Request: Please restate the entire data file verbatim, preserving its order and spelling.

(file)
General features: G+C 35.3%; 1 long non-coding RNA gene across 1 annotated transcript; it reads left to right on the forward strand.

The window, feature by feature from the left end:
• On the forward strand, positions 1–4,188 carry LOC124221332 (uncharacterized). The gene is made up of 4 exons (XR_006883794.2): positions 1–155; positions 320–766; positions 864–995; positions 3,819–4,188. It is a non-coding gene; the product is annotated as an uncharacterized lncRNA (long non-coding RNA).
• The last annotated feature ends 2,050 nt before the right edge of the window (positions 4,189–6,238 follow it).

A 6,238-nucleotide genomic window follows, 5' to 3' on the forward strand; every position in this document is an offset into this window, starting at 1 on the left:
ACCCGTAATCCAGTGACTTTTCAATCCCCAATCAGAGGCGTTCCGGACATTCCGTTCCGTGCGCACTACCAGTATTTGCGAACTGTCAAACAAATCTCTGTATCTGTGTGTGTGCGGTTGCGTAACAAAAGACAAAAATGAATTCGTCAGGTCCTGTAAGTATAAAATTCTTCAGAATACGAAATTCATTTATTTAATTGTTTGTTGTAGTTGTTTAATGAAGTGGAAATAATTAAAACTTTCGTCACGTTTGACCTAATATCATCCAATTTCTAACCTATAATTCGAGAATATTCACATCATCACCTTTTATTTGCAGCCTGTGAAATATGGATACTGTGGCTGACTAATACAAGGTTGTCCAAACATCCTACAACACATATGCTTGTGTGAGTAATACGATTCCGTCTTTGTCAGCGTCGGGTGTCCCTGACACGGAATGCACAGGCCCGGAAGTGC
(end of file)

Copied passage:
General features: G+C 35.3%; 1 long non-coding RNA gene across 1 annotated transcript; it reads left to right on the forward strand.

The window, feature by feature from the left end:
• On the forward strand, positions 1–4,188 carry LOC124221332 (uncharacterized). The gene is made up of 4 exons (XR_006883794.2): positions 1–155; positions 320–766; positions 864–995; positions 3,819–4,188. It is a non-coding gene; the product is annotated as an uncharacterized lncRNA (long non-coding RNA).
• The last annotated feature ends 2,050 nt before the right edge of the window (positions 4,189–6,238 follow it).

A 6,238-nucleotide genomic window follows, 5' to 3' on the forward strand; every position in this document is an offset into this window, starting at 1 on the left:
ACCCGTAATCCAGTGACTTTTCAATCCCCAATCAGAGGCGTTCCGGACATTCCGTTCCGTGCGCACTACCAGTATTTGCGAACTGTCAAACAAATCTCTGTATCTGTGTGTGTGCGGTTGCGTAACAAAAGACAAAAATGAATTCGTCAGGTCCTGTAAGTATAAAATTCTTCAGAATACGAAATTCATTTATTTAATTGTTTGTTGTAGTTGTTTAATGAAGTGGAAATAATTAAAACTTTCGTCACGTTTGACCTAATATCATCCAATTTCTAACCTATAATTCGAGAATATTCACATCATCACCTTTTATTTGCAGCCTGTGAAATATGGATACTGTGGCTGACTAATACAAGGTTGTCCAAACATCCTACAACACATATGCTTGTGTGAGTAATACGATTCCGTCTTTGTCAGCGTCGGGTGTCCCTGACACGGAATGCACAGGCCCGGAAGTGC